Center for Biological Diversity

For Immediate Release, February 23, 2017

Contact:  Brett Hartl, Center for Biological Diversity, (202) 817-8121,
Leda Huta, Endangered Species Coalition, (202) 320-6467,,
Katie Feldman, Humane Society of the United States, (301) 258-1563,

280 Groups Oppose Western Governors' Association's Efforts to Weaken Endangered Species Act

WASHINGTON— More than 280 environmental, animal-protection, faith-based, outdoor-recreational and social-justice groups sent a letter today to the National Governors Association urging the organization to oppose any upcoming legislative changes to the Endangered Species Act (ESA). Specifically, the letter asks the national association not to support an ongoing effort led by the Western Governors' Association to weaken the bedrock wildlife law. In June 2016 the Western Governors' Association adopted a policy resolution led by Wyoming Republican Gov. Matt Mead that would substantially weaken the ESA if adopted; Mead is now seeking to have the entire national association adopt a similar resolution to undermine the Act at the group's annual winter meeting, which starts Friday in Washington, D.C.

“Republicans in Congress are looking for political cover to repeal the Endangered Species Act, and any endorsement by the national governors to allegedly improve the Act would play into their profit-driven hands,” said Brett Hartl, government affairs director at the Center for Biological Diversity. “Governor Mead is no friend of endangered species, and our most vulnerable animals and plants will be lost to extinction if his cynical attempt to weaken the Endangered Species Act succeeds.”

States have a fundamental responsibility for management of wildlife within their borders. In nearly all cases, it is only after individual states have failed to maintain healthy populations of wildlife that the U.S. Fish and Wildlife Service protects imperiled species under the Endangered Species Act. Once a species is protected, the Act has demonstrated a 99 percent success rate at preventing species from going extinct. Scientists estimate that without the Act, 227 species would have gone extinct by 2006. Despite this track record, Mead has repeatedly echoed the false claim that the Endangered Species Act is failing.

“Over the last 42 years, the ESA has been one of our bedrock environmental laws that has helped save iconic wildlife such as the American bald eagle, the whooping crane, and the black-footed ferret from extinction,” said Nicole Paquette, vice president of wildlife protection at The Humane Society of the United States. “The facts demonstrate the effectiveness of the ESA in protecting imperiled wildlife.”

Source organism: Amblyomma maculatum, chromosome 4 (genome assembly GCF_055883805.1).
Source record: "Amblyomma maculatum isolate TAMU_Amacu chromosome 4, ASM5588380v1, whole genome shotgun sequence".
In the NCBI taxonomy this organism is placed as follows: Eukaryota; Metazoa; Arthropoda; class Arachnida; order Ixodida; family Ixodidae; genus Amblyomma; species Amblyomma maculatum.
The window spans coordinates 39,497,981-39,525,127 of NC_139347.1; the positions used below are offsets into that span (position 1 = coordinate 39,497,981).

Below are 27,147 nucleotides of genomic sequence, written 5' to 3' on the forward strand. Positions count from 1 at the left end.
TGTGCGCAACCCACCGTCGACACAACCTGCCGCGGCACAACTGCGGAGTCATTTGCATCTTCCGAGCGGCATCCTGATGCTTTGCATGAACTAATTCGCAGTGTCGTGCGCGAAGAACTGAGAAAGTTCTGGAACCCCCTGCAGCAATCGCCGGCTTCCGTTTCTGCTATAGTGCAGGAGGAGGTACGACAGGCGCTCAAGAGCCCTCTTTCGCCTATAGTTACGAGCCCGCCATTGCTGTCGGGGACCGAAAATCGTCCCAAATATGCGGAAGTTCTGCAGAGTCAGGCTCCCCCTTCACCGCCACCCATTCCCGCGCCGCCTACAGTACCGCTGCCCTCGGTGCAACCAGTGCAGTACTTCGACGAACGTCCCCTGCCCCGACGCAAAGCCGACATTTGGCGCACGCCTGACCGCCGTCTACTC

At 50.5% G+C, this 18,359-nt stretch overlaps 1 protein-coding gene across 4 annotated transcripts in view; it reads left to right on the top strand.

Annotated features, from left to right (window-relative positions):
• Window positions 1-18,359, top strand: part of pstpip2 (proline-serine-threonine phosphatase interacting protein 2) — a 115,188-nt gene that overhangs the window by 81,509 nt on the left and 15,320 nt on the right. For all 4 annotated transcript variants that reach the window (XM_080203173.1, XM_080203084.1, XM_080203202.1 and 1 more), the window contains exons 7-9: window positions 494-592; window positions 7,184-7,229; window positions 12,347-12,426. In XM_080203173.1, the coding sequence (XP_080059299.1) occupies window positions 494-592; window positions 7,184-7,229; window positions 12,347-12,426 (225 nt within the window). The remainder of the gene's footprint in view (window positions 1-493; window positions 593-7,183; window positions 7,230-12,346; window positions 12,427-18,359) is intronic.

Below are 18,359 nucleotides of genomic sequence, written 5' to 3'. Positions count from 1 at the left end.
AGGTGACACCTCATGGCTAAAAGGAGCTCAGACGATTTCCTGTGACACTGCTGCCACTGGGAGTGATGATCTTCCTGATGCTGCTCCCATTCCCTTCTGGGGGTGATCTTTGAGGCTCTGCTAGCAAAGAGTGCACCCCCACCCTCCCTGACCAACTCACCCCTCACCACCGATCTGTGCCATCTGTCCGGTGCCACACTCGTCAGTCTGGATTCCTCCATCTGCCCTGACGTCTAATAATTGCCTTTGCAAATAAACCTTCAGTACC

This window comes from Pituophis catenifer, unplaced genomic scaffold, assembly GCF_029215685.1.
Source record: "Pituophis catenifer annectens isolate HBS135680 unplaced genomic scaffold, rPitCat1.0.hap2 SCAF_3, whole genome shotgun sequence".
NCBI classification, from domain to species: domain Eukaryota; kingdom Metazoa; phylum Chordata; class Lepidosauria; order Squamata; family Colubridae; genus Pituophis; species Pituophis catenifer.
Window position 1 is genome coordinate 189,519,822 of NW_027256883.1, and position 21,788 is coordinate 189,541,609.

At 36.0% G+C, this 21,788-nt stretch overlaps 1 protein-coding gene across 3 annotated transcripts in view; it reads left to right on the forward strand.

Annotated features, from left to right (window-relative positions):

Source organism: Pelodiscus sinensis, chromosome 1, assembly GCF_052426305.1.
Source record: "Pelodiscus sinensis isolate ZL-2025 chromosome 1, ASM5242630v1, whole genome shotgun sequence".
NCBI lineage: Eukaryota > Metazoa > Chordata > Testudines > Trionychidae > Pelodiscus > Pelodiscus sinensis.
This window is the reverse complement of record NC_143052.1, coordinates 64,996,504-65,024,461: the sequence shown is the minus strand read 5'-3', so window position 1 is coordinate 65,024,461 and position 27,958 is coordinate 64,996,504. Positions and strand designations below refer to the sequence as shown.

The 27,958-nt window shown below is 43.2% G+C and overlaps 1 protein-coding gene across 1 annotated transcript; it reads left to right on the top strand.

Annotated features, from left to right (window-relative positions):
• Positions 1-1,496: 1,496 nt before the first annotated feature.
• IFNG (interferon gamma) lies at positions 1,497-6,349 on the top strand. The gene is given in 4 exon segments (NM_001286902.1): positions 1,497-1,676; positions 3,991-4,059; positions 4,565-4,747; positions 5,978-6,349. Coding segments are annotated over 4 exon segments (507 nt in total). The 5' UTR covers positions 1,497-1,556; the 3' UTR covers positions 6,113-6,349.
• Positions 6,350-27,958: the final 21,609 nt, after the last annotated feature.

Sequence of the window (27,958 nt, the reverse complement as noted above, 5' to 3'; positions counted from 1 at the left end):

Members of the House of Representatives have launched more than 230 legislative attacks on endangered species since January 2011. In just the past two years, members have introduced more than 130 separate pieces of legislation and amendments designed to eliminate protections for endangered species or weaken the Endangered Species Act itself.

“Governor Mead's policy recommendations are focused on streamlining environmental regulations for extractive industries, rather that preventing the extinction of our nation's unique but vanishing wildlife,” said Leda Huta, executive director of the Endangered Species Coalition. “We know the Endangered Species Act works; we need Congress to fund it, not obliterate it.”

The Center for Biological Diversity is a national, nonprofit conservation organization with more than 1.2 million members and online activists dedicated to the protection of endangered species and wild places.

The Humane Society of the United States is the nation's largest animal protection organization, rated most effective by our peers. For 60 years, we have celebrated the protection of all animals and confronted all forms of cruelty. We are the nation's largest provider of hands-on services for animals, caring for more than 100,000 animals each year, and we prevent cruelty to millions more through our advocacy campaigns. Read more about our 60 years of transformational change for animals and people, and visit us online at

The Endangered Species Coalition is a national network of hundreds of conservation, scientific, education, religious, sporting, outdoor recreation, business and community organizations working to protect our nation's disappearing wildlife and last remaining wild places.

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